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Deposit and Savings Accounts - UK - April 2012

Published By :

Mintel

Published Date : Sep 2012

Category :

Banking

No. of Pages : 115 Pages


Our research suggests that many people are baffled by the number of different savings accounts and rates on offer. Any attempts by providers to simplify their product ranges or to introduce applications that help people quickly and easily navigate the maze of choices would be welcomed by customers. At the same time, maintaining a competitive rate and good customer communications will also help retention levels.
TABLE OF CONTENT

Introduction
Report scope and product definitions
Key data sources and BBA product categories
Abbreviations

Executive Summary
The market
Retail savings balances grew by 3% in 2011
Figure 1: Forecast of retail savings balances, at current prices – fan chart, 2006-16
Sub-sector performance
Size of the ‘saver’ population
Figure 2: Estimated number of retail savers in the UK, by type of account held, February 2012
Market factors
Macroeconomic conditions are not currently conducive to saving
Pricing and average returns
Competition from other asset classes
Companies, brands and innovation
Largest providers of savings accounts
Figure 3: Top six providers of savings accounts, by estimated share of ‘main account’ customers, February 2012
Product innovation
Distribution mix favours online
Figure 4: Channel most used to access savings account, by type of account, February 2012
Industry adspend totalled £83 million in 2011
The consumer
An easy-access account is the most widely held savings product
Figure 5: Ownership of cash savings products, February 2012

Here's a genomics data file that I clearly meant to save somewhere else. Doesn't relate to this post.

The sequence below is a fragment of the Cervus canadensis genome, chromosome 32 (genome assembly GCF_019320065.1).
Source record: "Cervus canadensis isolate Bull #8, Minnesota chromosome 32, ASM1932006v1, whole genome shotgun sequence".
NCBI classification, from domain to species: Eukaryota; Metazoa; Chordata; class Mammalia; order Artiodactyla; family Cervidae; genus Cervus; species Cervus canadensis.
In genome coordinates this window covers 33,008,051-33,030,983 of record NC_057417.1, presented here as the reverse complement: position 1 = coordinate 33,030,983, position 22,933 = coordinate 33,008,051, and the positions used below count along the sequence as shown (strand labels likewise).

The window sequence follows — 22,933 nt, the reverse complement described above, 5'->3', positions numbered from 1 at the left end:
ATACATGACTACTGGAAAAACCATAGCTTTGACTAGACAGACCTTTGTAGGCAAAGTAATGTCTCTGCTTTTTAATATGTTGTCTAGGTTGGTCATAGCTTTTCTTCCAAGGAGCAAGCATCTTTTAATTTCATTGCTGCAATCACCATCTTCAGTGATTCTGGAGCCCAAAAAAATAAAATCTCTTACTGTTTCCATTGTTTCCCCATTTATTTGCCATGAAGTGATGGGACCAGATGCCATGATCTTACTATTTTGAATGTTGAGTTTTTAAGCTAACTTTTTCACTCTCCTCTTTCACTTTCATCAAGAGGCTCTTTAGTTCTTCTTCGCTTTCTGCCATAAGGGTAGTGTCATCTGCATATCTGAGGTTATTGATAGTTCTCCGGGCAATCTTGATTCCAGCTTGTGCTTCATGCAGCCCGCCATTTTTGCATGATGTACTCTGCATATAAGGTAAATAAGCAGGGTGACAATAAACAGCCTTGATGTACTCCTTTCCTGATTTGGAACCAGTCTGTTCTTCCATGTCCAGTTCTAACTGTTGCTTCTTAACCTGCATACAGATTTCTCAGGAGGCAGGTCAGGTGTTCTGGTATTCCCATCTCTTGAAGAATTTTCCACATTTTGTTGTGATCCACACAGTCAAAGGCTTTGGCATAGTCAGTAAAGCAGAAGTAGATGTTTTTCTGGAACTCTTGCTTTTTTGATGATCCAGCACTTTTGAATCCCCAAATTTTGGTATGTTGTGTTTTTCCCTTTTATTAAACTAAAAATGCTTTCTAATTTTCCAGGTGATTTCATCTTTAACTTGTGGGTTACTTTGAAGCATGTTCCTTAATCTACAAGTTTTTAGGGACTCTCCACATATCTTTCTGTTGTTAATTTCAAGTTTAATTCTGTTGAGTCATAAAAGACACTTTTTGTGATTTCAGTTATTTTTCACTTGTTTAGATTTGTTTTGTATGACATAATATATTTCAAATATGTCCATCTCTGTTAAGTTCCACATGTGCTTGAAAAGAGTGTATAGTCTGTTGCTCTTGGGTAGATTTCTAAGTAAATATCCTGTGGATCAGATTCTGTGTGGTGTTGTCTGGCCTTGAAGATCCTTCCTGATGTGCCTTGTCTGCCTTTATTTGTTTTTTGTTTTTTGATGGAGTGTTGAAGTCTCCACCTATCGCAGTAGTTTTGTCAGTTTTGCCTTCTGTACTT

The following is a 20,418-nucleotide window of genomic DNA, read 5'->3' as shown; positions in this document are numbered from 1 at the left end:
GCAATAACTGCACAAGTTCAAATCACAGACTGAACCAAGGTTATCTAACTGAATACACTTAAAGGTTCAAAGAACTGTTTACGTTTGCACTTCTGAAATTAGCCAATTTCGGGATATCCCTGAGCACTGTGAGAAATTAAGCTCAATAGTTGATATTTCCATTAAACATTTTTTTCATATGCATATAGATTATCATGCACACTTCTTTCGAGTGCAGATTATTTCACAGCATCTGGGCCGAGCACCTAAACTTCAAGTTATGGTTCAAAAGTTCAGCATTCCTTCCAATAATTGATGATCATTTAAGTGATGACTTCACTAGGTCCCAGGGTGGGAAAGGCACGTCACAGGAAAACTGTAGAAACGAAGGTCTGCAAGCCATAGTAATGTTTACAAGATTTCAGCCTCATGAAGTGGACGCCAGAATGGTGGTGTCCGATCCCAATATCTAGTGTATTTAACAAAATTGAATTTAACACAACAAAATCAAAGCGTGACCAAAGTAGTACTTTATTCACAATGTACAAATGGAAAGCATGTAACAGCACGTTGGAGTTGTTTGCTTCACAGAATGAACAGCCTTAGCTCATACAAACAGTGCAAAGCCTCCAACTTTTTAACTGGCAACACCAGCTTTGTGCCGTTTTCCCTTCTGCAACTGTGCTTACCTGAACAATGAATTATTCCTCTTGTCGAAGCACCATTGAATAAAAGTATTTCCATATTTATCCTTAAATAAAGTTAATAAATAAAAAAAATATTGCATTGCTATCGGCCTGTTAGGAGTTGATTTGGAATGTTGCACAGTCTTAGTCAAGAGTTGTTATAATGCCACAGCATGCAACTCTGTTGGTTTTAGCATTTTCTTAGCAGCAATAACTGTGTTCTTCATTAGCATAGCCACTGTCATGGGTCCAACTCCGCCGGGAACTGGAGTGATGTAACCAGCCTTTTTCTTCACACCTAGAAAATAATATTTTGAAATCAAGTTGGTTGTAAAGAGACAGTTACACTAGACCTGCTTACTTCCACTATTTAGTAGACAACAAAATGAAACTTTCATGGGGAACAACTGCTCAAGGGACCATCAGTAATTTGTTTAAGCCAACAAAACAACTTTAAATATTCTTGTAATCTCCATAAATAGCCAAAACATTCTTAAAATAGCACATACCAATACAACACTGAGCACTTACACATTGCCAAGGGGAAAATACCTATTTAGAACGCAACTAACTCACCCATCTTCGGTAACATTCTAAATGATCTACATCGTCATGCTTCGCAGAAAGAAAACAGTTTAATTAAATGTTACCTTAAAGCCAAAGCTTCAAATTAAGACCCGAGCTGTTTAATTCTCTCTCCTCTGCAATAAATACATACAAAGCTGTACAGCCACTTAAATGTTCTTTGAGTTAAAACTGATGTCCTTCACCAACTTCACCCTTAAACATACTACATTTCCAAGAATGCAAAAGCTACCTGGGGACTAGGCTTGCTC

More than a quarter of adults have investible assets worth over £10,000
Figure 6: Total value of savings and investments, February 2012
Most people have a clear reason for saving – even if it’s just for their peace of mind
Figure 7: Main reasons for saving, February 2012
Many savers are unimpressed by the savings rates currently on offer
Figure 8: Agreement with statements about savings behaviour and attitudes, February 2012
What we think

Issues in the Market
How large is the retail savings market and how has it performed recently?
How competitive is the retail savings landscape?
Which sectors of the market are seeing the greatest inflows of money?
How is the rival equity asset class faring?

Future Opportunities
Develop apps that help people quickly and easily identify the best product for them
Grabbing the attention of the under-35s with the right savings message

Internal Market Environment
Key points
Low base rate is not conducive to saving
Figure 9: Average annual changes in the Bank of England base rate, CPI and RPI – UK, 2003-12
March 2012 budget offered no change to the ISA rules
Regular savings and fixed-term bonds offer the best rates of return
Figure 10: Average monthly quoted deposit interest rates, January 2004-January 2012
Savings ratio has picked up since the financial crisis
Figure 11: Gross household savings and saving ratio, seasonally adjusted and at current prices, 2006 Q1-2011 Q4

Broader Market Environment
Key points
Summary of the main macroeconomic indicators impacting on the consumer credit market
Household income squeeze set to continue into 2012
Figure 12: Monthly change in RPI and average weekly earnings, January 2008-January 2012
Consumer sentiment still very pessimistic
Figure 13: UK consumer confidence, March 1998-February 2012
Both saving and spending confidence remain weak
Figure 14: Saving and spending confidence, March 2001-February 2012
Two fifths of people have ‘added to their savings’ in the past three months
Figure 15: Usage of disposable income – recent past and near future, February 2012

Competitive Context
Key points
Cash ISAs represent the main rival product
Figure 16: Value of new ISA subscriptions, 2003/04-10/11
Ownership of the most common types of saving and investment product
Figure 17: Ownership of savings and investments, by asset type, November 2011
Low returns on cash savings prompt more people to invest in equities
Figure 18: FTSE 100 and FTSE All-Share – daily index movements, January 2003-February 2012

Market SWOT Analysis
Figure 19: Retail savings accounts – SWOT analysis, 2012

Who’s Innovating?
Key points
Virgin Money aims to offer savers “good value”, with the launch of two new accounts
Other new issues in the easy-access domain
New accounts with restrictions on withdrawals
Providers use higher-paying fixed-term bonds to entice savers
Halifax launches monthly prize draw to ‘get Britain saving’
High-paying regular saving accounts

Market Size and Forecast
Key points